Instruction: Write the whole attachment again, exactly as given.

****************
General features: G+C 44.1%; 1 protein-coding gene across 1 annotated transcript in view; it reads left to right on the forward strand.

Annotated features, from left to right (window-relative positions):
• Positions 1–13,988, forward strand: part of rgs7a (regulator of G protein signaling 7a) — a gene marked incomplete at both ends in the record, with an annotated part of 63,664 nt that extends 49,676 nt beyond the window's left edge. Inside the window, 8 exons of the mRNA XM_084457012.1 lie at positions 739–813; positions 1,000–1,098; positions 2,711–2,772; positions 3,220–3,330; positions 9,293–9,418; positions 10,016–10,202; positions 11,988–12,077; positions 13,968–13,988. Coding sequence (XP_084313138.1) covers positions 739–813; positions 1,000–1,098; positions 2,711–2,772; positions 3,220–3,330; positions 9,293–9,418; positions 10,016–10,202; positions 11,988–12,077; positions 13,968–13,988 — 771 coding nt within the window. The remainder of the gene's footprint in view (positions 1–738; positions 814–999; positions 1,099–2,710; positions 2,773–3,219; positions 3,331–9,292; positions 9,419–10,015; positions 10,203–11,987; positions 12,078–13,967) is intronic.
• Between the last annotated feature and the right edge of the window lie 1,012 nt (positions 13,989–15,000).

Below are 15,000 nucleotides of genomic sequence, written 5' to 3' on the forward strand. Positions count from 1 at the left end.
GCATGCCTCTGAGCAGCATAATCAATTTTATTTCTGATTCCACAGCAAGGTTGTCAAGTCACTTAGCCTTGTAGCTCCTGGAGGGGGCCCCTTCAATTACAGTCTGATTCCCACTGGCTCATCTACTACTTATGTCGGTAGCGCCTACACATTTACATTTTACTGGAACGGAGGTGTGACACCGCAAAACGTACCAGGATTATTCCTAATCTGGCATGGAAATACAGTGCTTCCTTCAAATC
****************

General features: G+C 44.1%; 1 protein-coding gene across 1 annotated transcript in view; it reads left to right on the forward strand.

Annotated features, from left to right (window-relative positions):
• Positions 1–13,988, forward strand: part of rgs7a (regulator of G protein signaling 7a) — a gene marked incomplete at both ends in the record, with an annotated part of 63,664 nt that extends 49,676 nt beyond the window's left edge. Inside the window, 8 exons of the mRNA XM_084457012.1 lie at positions 739–813; positions 1,000–1,098; positions 2,711–2,772; positions 3,220–3,330; positions 9,293–9,418; positions 10,016–10,202; positions 11,988–12,077; positions 13,968–13,988. Coding sequence (XP_084313138.1) covers positions 739–813; positions 1,000–1,098; positions 2,711–2,772; positions 3,220–3,330; positions 9,293–9,418; positions 10,016–10,202; positions 11,988–12,077; positions 13,968–13,988 — 771 coding nt within the window. The remainder of the gene's footprint in view (positions 1–738; positions 814–999; positions 1,099–2,710; positions 2,773–3,219; positions 3,331–9,292; positions 9,419–10,015; positions 10,203–11,987; positions 12,078–13,967) is intronic.
• Between the last annotated feature and the right edge of the window lie 1,012 nt (positions 13,989–15,000).

Below are 15,000 nucleotides of genomic sequence, written 5' to 3' on the forward strand. Positions count from 1 at the left end.
GCATGCCTCTGAGCAGCATAATCAATTTTATTTCTGATTCCACAGCAAGGTTGTCAAGTCACTTAGCCTTGTAGCTCCTGGAGGGGGCCCCTTCAATTACAGTCTGATTCCCACTGGCTCATCTACTACTTATGTCGGTAGCGCCTACACATTTACATTTTACTGGAACGGAGGTGTGACACCGCAAAACGTACCAGGATTATTCCTAATCTGGCATGGAAATACAGTGCTTCCTTCAAATC